Starting a season 6-0 normally would disqualify an NFL head coach from residency on the proverbial hot seat. Not so Minnesota Vikings' head coach Brad Childress. With a loss at Pittsburgh suggesting that the Vikings still had some room from improvement against the handful of competitive teams remaining in the NFL, Childress found himself in another proverbial spot--limbo.
The Vikings' victory at Lambeau Field prior to their recent bye week softened concerns about Childress' ability to guide a talent-laden team, but did nothing to convince Vikings' ownership that Childress' contract, with one year yet remaining on an initial five-year deal, merited rewriting. Still, where Childress is today versus where he stood last year at this time, has to be comforting--at least to Childress.
Whether Childress deserves an extension is a question best reserved for next season. A sensible argument can be made that the Vikings' current head coach fits more the mold of caretaker coach than guiding force. That's fine, as long as the caretaker is surrounded by talent, as Childress is this season.
Few other teams, if any, can boast a top-three running back, top-five quarterback, and top-three defensive end, along with an offensive rookie of the year candidate, and at least five Pro Bowl players and several more All-Pros. Those benefits, along with solid special teams players, one of the league's best defensive lines, a strong linebacking corps, and consistency in the kicking game, are a coach's wet dream. In this year's Vikings' team, Childress has just such talent.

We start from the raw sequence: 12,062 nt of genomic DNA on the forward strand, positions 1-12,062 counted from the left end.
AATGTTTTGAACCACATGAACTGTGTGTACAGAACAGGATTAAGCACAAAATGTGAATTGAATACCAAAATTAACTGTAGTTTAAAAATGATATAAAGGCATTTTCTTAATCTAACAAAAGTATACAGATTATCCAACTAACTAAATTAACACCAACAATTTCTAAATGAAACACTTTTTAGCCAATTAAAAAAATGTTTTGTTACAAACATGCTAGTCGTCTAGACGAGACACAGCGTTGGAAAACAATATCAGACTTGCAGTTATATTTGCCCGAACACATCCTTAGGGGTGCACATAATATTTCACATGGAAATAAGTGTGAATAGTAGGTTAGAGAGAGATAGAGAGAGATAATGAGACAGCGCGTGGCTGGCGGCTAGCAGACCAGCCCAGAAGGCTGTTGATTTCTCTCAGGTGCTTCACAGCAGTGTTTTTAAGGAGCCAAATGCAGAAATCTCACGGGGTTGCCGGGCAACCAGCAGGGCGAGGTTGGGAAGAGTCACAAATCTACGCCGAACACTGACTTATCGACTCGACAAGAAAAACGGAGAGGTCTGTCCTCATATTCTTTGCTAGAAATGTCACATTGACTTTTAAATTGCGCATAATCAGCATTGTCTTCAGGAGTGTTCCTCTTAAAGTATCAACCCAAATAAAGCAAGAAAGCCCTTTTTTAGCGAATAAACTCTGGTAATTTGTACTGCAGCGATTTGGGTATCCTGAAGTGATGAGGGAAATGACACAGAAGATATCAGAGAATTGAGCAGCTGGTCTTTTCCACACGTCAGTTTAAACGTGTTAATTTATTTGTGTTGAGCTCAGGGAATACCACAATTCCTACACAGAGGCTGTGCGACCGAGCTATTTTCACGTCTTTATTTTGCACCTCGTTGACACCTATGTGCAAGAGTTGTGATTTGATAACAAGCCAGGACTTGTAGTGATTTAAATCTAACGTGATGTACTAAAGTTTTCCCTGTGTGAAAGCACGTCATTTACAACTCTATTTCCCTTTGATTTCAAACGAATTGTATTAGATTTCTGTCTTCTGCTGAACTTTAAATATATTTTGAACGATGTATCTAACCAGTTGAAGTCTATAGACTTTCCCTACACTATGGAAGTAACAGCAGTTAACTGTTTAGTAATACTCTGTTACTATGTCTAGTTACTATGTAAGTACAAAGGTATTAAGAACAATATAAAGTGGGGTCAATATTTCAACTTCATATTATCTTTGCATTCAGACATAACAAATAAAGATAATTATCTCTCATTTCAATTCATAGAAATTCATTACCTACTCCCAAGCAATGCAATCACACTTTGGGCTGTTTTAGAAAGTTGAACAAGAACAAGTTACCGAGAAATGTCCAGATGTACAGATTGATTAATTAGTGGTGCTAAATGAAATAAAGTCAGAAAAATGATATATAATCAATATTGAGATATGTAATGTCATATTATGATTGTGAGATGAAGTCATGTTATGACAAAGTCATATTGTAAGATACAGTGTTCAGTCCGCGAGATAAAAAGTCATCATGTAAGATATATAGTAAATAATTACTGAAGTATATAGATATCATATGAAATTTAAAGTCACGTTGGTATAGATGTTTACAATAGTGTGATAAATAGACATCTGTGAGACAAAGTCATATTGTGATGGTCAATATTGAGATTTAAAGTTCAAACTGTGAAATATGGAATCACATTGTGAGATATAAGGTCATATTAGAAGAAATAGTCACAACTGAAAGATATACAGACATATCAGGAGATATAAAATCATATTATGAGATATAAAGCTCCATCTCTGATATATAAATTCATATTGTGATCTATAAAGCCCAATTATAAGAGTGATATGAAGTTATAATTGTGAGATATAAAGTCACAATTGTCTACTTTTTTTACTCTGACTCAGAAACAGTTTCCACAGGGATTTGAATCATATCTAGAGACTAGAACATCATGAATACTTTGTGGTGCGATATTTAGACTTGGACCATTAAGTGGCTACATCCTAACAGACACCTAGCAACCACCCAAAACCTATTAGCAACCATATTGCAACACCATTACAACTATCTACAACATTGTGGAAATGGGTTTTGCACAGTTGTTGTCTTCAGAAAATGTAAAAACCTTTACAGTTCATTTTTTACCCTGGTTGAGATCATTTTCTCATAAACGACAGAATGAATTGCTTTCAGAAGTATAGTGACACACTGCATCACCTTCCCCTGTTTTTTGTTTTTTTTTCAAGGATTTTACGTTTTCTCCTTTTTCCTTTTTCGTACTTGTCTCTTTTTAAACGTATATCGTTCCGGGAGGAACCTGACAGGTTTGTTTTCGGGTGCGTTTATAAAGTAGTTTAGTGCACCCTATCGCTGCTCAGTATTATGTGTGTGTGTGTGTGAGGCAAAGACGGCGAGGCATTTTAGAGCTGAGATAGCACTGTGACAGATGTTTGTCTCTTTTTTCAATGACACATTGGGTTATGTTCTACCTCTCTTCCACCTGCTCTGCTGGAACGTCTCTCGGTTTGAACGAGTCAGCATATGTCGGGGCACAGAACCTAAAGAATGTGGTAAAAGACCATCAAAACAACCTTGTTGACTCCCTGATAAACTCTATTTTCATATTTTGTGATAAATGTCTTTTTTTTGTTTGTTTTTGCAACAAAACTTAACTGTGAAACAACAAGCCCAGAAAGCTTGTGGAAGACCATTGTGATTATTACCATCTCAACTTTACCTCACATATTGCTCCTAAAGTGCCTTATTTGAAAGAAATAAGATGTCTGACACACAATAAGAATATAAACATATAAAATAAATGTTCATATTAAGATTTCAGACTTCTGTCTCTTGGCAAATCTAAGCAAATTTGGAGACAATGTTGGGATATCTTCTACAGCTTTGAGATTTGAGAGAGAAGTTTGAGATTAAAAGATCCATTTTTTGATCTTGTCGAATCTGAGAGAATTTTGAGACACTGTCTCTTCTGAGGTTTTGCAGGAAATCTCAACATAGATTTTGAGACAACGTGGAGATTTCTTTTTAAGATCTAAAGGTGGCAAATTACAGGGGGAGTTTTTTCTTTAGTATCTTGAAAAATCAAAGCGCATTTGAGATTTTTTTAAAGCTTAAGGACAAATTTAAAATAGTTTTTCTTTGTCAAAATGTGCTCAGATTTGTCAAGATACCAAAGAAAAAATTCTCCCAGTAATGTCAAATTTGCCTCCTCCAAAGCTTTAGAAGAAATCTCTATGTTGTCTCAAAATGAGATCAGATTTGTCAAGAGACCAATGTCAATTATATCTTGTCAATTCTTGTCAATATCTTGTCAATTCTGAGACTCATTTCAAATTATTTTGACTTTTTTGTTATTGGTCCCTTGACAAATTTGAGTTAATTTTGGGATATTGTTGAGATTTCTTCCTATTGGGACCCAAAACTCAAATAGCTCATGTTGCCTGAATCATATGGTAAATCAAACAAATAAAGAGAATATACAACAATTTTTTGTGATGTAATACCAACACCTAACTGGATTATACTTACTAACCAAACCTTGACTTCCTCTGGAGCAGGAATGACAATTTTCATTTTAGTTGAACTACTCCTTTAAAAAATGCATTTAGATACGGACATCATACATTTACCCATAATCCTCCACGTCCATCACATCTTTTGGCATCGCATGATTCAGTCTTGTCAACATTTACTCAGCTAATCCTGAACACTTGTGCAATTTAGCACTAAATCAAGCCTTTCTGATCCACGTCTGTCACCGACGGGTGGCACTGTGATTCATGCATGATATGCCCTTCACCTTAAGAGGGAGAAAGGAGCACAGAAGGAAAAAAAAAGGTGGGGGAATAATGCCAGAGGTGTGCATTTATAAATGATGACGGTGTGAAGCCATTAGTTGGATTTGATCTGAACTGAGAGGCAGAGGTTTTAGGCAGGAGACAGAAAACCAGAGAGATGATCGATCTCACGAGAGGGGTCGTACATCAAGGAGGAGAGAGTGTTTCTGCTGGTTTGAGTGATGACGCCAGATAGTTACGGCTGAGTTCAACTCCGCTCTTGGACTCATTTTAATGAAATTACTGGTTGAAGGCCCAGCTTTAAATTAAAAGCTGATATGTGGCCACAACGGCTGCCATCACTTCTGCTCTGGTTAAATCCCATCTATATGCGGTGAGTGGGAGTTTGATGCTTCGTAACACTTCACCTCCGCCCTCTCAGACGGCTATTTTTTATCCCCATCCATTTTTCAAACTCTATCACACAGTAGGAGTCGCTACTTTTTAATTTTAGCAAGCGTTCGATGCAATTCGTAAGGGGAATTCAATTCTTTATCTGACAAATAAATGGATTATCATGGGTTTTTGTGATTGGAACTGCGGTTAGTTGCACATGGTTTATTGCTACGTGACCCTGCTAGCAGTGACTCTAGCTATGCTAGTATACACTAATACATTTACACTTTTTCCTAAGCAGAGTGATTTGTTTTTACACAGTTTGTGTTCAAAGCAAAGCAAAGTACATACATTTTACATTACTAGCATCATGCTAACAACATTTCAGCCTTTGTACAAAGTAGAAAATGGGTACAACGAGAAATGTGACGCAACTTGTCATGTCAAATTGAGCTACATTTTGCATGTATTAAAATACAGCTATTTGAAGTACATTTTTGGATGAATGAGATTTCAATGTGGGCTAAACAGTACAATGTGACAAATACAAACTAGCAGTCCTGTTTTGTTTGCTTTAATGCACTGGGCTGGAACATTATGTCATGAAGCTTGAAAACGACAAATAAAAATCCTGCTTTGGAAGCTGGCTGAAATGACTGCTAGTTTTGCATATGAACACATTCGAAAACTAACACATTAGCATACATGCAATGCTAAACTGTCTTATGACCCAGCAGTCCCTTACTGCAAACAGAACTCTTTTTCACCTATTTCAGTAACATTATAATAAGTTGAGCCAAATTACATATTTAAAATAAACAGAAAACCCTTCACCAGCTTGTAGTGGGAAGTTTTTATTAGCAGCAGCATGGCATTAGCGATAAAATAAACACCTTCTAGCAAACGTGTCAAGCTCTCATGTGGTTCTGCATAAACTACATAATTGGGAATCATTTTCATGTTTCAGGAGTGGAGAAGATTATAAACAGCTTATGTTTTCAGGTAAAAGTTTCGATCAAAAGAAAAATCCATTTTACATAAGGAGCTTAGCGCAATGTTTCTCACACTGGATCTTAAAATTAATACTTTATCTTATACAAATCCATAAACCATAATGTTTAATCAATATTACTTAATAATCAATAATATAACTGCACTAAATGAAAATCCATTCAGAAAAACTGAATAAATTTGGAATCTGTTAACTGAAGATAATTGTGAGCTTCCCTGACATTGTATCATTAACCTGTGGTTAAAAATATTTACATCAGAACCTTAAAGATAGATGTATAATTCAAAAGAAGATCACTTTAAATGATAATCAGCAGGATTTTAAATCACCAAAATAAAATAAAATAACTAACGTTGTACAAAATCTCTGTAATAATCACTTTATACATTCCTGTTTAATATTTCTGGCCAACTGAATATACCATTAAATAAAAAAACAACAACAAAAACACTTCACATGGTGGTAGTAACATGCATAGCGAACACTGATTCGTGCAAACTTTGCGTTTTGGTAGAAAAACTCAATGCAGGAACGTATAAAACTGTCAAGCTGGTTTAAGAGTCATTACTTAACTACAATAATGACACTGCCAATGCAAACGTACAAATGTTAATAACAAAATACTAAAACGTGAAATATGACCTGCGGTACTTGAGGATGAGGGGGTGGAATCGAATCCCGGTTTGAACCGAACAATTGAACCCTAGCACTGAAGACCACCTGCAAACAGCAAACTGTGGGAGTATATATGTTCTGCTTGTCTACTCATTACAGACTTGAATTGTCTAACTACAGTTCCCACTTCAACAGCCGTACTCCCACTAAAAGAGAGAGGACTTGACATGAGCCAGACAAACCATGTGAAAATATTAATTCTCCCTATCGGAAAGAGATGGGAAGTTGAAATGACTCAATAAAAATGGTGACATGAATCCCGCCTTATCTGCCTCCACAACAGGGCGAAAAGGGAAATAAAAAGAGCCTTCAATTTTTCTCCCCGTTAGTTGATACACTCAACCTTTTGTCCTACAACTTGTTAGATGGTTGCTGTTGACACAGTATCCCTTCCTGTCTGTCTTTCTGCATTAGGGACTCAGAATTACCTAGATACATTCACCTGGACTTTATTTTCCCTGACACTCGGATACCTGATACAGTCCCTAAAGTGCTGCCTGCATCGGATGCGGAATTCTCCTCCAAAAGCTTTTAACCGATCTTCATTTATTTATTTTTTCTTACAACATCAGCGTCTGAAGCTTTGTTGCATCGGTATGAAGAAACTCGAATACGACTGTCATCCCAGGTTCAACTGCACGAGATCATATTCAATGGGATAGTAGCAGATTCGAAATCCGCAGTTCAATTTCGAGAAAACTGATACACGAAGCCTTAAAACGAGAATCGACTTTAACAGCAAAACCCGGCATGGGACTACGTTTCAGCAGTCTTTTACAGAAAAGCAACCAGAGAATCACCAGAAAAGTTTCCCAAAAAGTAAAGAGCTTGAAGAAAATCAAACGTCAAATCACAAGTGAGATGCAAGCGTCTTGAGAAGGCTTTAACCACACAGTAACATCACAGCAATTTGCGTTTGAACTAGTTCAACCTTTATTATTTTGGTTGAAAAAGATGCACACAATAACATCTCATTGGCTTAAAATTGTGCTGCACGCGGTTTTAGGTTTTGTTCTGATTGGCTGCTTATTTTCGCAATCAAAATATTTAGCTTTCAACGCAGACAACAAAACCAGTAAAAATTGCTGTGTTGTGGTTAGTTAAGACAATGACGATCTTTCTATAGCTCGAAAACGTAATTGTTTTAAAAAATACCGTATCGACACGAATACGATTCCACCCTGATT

Given the high level of talent at every critical position on the roster--save starting center, and the putrid level of competition in the NFC this year, the Vikings' front office ought to expect nothing less than a 14-2 record at this point. And, if the Giants continue to falter, 15-1 should be within reach.
The Vikings' regular season record against a litany of scrub teams is irrelevant, however, if they fail to beat the better teams that they will not face until the playoffs. In the NFC, gaining any better perspective on whether Childress has risen above the role of caretaker coach might well require that the Vikings face the Saints at some point, as most of the rest of the league's talent appears currently to reside in the AFC. And that all but requires that the Vikings make it to the NFC Championship game.
In some respects, 2009 thus is a no-win situation for Childress. The Vikings have put together a team so relatively strong that even a replacement-level coach ought to be able to guide it to a highly successful season, with the only meaningful test being competition against teams that have every bit as much claim of ability to beat the Vikings as the Vikings have to beating them. With perhaps only one or two such opponents remaining on their pre-Super Bowl schedule, that gives Childress little window to prove his wares.
But at least he's not on the hot seat.
Up Next: Coaches Certain to be Gone by Season's End.